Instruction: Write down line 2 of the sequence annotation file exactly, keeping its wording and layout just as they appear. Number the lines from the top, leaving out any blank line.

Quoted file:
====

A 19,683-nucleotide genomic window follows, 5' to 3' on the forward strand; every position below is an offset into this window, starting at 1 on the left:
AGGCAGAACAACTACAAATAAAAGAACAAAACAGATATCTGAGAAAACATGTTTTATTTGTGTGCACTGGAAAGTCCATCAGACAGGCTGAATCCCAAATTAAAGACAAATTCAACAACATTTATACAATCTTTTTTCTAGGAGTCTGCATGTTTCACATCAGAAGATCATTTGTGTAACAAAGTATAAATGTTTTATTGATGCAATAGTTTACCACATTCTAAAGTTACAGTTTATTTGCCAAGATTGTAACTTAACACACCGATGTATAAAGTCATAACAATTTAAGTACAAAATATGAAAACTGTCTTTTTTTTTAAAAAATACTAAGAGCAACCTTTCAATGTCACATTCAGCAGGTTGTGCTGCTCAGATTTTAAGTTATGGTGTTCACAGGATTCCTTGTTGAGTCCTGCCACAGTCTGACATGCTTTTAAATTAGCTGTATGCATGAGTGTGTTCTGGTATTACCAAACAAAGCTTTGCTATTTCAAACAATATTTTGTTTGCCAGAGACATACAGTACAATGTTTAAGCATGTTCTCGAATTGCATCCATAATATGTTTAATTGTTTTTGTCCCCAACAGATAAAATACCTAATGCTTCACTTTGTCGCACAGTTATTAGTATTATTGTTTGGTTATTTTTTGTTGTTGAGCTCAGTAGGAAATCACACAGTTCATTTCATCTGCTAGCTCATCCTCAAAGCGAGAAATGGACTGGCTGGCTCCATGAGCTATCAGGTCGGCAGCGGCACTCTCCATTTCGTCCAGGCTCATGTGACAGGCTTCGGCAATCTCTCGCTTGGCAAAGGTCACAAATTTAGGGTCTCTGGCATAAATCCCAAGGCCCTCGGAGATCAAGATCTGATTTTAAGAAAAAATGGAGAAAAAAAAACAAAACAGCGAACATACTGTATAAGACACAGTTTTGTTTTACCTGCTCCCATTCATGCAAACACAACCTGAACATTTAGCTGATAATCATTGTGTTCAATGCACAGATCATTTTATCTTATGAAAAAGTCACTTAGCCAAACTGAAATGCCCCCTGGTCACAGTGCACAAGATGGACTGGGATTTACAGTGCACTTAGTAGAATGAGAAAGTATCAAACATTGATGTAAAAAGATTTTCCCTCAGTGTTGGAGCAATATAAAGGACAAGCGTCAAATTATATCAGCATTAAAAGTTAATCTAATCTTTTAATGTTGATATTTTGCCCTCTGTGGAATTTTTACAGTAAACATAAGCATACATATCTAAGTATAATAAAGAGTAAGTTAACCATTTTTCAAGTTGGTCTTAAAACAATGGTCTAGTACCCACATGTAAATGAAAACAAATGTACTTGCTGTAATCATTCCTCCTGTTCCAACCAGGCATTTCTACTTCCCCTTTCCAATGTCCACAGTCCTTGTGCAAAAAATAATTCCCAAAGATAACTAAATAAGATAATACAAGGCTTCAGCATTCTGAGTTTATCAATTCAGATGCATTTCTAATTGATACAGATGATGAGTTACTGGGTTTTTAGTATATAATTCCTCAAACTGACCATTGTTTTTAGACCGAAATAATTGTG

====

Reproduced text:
AGGCAGAACAACTACAAATAAAAGAACAAAACAGATATCTGAGAAAACATGTTTTATTTGTGTGCACTGGAAAGTCCATCAGACAGGCTGAATCCCAAATTAAAGACAAATTCAACAACATTTATACAATCTTTTTTCTAGGAGTCTGCATGTTTCACATCAGAAGATCATTTGTGTAACAAAGTATAAATGTTTTATTGATGCAATAGTTTACCACATTCTAAAGTTACAGTTTATTTGCCAAGATTGTAACTTAACACACCGATGTATAAAGTCATAACAATTTAAGTACAAAATATGAAAACTGTCTTTTTTTTTAAAAAATACTAAGAGCAACCTTTCAATGTCACATTCAGCAGGTTGTGCTGCTCAGATTTTAAGTTATGGTGTTCACAGGATTCCTTGTTGAGTCCTGCCACAGTCTGACATGCTTTTAAATTAGCTGTATGCATGAGTGTGTTCTGGTATTACCAAACAAAGCTTTGCTATTTCAAACAATATTTTGTTTGCCAGAGACATACAGTACAATGTTTAAGCATGTTCTCGAATTGCATCCATAATATGTTTAATTGTTTTTGTCCCCAACAGATAAAATACCTAATGCTTCACTTTGTCGCACAGTTATTAGTATTATTGTTTGGTTATTTTTTGTTGTTGAGCTCAGTAGGAAATCACACAGTTCATTTCATCTGCTAGCTCATCCTCAAAGCGAGAAATGGACTGGCTGGCTCCATGAGCTATCAGGTCGGCAGCGGCACTCTCCATTTCGTCCAGGCTCATGTGACAGGCTTCGGCAATCTCTCGCTTGGCAAAGGTCACAAATTTAGGGTCTCTGGCATAAATCCCAAGGCCCTCGGAGATCAAGATCTGATTTTAAGAAAAAATGGAGAAAAAAAAACAAAACAGCGAACATACTGTATAAGACACAGTTTTGTTTTACCTGCTCCCATTCATGCAAACACAACCTGAACATTTAGCTGATAATCATTGTGTTCAATGCACAGATCATTTTATCTTATGAAAAAGTCACTTAGCCAAACTGAAATGCCCCCTGGTCACAGTGCACAAGATGGACTGGGATTTACAGTGCACTTAGTAGAATGAGAAAGTATCAAACATTGATGTAAAAAGATTTTCCCTCAGTGTTGGAGCAATATAAAGGACAAGCGTCAAATTATATCAGCATTAAAAGTTAATCTAATCTTTTAATGTTGATATTTTGCCCTCTGTGGAATTTTTACAGTAAACATAAGCATACATATCTAAGTATAATAAAGAGTAAGTTAACCATTTTTCAAGTTGGTCTTAAAACAATGGTCTAGTACCCACATGTAAATGAAAACAAATGTACTTGCTGTAATCATTCCTCCTGTTCCAACCAGGCATTTCTACTTCCCCTTTCCAATGTCCACAGTCCTTGTGCAAAAAATAATTCCCAAAGATAACTAAATAAGATAATACAAGGCTTCAGCATTCTGAGTTTATCAATTCAGATGCATTTCTAATTGATACAGATGATGAGTTACTGGGTTTTTAGTATATAATTCCTCAAACTGACCATTGTTTTTAGACCGAAATAATTGTG